Investors should use their financial power to put pressure on seafood processors and retailers to adopt more sustainable business practices.
That is one of the key recommendations from a new report from Aviva Investors and the Sustainable Fisheries Partnership, published this week.
The global seafood supply chain was inherently risky, and the industry faced an uncertain future unless retailers and processors adopted more sustainable policies, it warned.
With poor global management of stocks resulting in rapidly dwindling supplies, seafood companies would face supply disruptions. Companies also faced the risk of reputational damage from being associated with illegal fishing, human rights abuses and environmental devastation, the report added.
Having said this, processors and retailers had the power to “change things for the better”, and investors should put pressure on them to adopt sustainable seafood policies, the report insisted. It called on investors to ask tough questions of the companies they were associated with. “The business case for sustainable fisheries should be made from an environmental, social, governance and financial perspective,” said Abigail Herron, head of responsible investment engagement at Aviva.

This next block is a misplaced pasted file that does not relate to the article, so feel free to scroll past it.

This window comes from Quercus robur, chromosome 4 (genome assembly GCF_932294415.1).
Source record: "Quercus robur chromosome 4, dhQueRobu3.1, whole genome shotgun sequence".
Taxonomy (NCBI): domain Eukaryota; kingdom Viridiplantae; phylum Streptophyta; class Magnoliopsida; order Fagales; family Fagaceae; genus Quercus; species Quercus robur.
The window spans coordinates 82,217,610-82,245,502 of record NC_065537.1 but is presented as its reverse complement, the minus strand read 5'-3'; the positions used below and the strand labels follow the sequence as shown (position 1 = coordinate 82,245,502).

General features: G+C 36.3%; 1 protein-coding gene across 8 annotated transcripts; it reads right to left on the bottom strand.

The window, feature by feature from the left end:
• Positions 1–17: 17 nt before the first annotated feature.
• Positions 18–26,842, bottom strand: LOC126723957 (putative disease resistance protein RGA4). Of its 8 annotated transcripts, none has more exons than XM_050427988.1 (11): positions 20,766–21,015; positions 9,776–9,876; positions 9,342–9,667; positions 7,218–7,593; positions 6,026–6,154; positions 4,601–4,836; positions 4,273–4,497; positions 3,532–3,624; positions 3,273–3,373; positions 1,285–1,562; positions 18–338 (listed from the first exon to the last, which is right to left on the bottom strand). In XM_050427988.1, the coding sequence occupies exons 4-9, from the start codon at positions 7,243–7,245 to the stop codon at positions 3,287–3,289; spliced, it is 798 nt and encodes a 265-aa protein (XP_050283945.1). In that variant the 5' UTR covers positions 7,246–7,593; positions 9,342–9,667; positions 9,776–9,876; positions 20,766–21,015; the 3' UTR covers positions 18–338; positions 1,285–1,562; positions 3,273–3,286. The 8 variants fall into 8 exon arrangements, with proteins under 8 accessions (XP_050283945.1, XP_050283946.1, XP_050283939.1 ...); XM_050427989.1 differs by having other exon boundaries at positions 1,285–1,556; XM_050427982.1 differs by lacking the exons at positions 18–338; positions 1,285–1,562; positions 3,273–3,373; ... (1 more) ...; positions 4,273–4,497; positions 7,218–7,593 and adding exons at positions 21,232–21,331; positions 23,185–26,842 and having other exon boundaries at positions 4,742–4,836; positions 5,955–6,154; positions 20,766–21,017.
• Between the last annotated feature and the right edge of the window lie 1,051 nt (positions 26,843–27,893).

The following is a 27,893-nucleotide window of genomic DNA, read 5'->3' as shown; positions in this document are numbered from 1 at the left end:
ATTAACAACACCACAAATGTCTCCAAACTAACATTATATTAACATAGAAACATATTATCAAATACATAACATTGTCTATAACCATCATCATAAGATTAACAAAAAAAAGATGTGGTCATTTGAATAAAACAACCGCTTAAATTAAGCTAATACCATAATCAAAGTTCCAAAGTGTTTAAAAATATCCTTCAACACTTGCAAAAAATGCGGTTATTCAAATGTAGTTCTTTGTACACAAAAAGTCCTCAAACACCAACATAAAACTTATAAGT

The report also argued a responsible wild seafood policy would include committing to assessing all fisheries for environmental and social risk, as well as ensuring no illegal fish could enter the supply chain, sourcing more certified seafood and being transparent about where fish is sourced from.
Similar principles should apply to aquaculture policies, with the addition of careful management of fish farms to reduce the risk of disease and environmental damage and minimise antibiotic use.